American Journal of Health Economics
By Tara Templin
The third edition has 120 new articles, among them Artificial nutrition and hydration, Bioterrorism, Cloning, Cybernetics, Dementia, Managed care, and Nanotechnology. Some 200 articles have been extensively revised, and 100 additional articles have new bibliographies. The alphabetical entries address a wide range of topics that raise difficult and important questions. Abortion, genetic screening, female genital mutilation, the right to die, health issues of immigration, and corporate responsibility are but a few. The contributors discuss the issues from many points of view.
Alleviating health disparities in the United States is a goal with broad support. Medical research undertaken to achieve this goal typically adopts the well-established perspective that racial discrimination and poverty are the major contributors to unequal health status. However, the suggestion is increasingly made that genetic research also has a significant role to play in alleviating this problem, which likely overstates the importance of genetics as a factor in health disparities.
PURPOSE: To conduct an empirical analysis of self-referred whole-body computed tomography (CT) and develop a profile of the geographic and demographic distribution of centers, types of services and modalities, costs, and procedures for reporting results.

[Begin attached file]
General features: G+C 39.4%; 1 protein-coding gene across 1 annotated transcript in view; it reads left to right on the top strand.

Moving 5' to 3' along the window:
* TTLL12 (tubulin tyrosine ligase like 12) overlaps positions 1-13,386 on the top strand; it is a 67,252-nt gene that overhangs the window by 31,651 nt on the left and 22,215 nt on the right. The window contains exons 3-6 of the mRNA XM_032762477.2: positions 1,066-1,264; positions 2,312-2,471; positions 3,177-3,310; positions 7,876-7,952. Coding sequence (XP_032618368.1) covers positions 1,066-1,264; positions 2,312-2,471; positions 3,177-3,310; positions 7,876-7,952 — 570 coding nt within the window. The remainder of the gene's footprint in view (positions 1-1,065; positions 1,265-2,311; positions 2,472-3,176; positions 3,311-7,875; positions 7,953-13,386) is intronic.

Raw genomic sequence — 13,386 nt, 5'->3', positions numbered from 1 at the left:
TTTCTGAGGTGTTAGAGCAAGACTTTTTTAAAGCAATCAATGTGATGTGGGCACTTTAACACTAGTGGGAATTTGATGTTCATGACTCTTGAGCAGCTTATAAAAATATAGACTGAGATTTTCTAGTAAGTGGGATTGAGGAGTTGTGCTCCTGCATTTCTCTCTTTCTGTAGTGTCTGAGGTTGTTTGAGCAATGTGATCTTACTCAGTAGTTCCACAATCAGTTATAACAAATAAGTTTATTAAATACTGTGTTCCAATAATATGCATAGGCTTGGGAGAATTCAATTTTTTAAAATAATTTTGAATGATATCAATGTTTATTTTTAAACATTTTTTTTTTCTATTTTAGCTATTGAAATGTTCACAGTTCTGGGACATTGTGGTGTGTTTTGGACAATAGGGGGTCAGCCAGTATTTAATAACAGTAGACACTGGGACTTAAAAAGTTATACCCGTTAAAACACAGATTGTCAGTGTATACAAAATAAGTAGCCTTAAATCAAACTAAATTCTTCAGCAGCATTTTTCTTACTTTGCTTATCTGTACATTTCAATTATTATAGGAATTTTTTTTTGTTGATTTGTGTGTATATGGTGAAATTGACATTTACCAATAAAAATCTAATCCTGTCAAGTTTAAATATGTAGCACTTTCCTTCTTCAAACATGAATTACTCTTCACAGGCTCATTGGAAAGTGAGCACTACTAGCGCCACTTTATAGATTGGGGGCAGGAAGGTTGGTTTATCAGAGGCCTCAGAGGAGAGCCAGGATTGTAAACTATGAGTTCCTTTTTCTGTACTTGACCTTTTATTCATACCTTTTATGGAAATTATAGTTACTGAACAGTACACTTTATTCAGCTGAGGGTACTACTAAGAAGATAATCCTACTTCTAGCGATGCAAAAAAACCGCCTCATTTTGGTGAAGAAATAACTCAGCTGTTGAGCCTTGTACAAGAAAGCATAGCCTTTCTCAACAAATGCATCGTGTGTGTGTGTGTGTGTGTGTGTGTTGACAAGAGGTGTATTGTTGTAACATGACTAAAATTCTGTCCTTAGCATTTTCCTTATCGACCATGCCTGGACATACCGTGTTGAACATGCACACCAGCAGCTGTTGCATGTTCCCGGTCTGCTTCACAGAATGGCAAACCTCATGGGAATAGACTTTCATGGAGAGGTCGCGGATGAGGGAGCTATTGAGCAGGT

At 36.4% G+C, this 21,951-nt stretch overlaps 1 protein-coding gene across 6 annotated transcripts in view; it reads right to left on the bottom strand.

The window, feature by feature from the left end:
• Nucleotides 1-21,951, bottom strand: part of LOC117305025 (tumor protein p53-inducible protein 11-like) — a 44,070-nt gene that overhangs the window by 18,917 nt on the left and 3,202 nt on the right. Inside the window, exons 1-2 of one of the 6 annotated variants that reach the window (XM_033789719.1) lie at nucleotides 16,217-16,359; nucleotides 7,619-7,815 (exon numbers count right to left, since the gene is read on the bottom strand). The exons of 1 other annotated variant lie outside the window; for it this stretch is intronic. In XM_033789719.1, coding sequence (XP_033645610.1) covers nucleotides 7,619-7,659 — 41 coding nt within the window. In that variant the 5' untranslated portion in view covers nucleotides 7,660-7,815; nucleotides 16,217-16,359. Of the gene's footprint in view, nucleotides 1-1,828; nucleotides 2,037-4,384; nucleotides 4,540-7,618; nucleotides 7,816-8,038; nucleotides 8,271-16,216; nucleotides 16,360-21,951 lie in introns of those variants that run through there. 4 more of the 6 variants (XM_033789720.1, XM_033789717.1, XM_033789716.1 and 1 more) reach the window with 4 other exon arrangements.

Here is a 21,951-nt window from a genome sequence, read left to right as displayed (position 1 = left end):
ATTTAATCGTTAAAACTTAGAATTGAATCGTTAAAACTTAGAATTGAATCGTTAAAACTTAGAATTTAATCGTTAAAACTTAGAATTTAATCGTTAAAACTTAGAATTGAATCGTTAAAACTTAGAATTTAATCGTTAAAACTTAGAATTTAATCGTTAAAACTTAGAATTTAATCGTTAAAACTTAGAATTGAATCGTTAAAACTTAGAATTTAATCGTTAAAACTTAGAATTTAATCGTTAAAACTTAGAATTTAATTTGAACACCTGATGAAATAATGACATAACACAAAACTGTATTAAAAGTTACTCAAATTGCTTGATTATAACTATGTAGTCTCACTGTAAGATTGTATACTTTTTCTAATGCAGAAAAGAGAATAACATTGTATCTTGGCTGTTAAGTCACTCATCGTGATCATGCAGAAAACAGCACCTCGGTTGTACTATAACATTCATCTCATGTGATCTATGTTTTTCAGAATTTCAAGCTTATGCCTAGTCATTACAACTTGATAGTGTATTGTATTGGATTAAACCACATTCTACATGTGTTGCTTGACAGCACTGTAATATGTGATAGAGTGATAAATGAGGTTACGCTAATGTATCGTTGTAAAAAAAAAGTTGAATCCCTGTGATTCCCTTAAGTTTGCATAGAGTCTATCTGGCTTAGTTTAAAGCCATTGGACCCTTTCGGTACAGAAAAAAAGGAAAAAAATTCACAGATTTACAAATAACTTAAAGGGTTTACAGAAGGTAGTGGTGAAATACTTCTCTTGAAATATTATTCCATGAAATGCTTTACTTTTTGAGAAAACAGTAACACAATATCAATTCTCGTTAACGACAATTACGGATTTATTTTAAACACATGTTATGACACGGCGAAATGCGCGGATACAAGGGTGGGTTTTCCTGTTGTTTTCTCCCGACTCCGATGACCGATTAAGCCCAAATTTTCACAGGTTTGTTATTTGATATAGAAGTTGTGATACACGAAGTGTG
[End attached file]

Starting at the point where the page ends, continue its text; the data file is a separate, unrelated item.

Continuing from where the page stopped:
Qualitative methods in end-of-life research: recommendations to enhance the protection of human subjects
Qualitative research has the potential to contribute important new knowledge to care near the end of life, but research is often hampered by questions about how best to protect dying patients and their family members who serve as research subjects. Due to lack of familiarity with the techniques of ethnographic or observational research, as well as concerns about the vulnerability of the dying, members of Institutional Review Boards (IRBs) are often unable to evaluate the benefits and potential harms of studies.
The contribution of bioethics to clinical care at the end of life (EOL) deserves critical scrutiny. We argue that researchers have rarely questioned the normative power of autonomy-based bioethics practices. Research on the ethical dimensions of EOL decision making has focused on an idealized discourse of patient "choice" that requires patients to embrace their dying to receive excellent palliative care.